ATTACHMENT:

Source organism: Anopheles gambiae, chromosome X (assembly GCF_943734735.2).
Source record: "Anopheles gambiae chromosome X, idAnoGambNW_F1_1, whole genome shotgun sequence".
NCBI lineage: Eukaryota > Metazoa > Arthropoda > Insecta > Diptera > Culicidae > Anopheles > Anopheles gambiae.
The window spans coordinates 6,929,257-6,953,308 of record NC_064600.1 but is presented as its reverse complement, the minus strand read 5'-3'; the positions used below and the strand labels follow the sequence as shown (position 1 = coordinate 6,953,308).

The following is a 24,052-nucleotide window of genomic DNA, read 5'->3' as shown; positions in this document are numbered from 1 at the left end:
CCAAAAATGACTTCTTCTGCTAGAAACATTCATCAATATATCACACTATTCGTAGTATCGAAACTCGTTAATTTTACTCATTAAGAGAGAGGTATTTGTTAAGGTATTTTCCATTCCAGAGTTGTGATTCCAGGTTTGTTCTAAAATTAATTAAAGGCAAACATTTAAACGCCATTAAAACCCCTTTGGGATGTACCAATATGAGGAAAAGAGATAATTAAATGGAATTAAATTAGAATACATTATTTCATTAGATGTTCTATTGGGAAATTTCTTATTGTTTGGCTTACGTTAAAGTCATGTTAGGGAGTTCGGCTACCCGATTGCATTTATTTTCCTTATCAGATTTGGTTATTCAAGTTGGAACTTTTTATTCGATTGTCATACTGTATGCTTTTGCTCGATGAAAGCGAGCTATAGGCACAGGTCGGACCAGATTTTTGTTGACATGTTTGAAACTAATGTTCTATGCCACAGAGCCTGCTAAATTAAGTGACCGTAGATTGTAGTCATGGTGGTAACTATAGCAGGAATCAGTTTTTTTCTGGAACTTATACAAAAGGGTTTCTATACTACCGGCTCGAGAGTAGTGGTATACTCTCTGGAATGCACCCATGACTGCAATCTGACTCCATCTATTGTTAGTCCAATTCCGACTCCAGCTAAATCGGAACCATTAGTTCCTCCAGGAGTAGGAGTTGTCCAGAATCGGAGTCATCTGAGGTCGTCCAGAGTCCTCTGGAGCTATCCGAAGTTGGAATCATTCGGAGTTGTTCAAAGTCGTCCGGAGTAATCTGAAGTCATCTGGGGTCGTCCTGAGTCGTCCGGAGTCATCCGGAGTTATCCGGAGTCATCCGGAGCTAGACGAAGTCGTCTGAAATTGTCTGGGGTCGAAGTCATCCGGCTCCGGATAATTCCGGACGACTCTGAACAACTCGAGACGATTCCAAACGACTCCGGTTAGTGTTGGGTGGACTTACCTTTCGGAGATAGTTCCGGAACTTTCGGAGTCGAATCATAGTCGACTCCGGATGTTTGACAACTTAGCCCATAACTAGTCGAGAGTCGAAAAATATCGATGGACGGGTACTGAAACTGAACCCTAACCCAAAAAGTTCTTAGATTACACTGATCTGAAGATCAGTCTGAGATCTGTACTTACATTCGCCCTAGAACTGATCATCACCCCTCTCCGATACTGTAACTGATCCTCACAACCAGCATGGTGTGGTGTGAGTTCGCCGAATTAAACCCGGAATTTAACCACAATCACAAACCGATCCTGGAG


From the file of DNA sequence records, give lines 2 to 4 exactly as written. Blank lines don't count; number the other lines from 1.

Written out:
Source record: "Anopheles gambiae chromosome X, idAnoGambNW_F1_1, whole genome shotgun sequence".
NCBI lineage: Eukaryota > Metazoa > Arthropoda > Insecta > Diptera > Culicidae > Anopheles > Anopheles gambiae.
The window spans coordinates 6,929,257-6,953,308 of record NC_064600.1 but is presented as its reverse complement, the minus strand read 5'-3'; the positions used below and the strand labels follow the sequence as shown (position 1 = coordinate 6,953,308).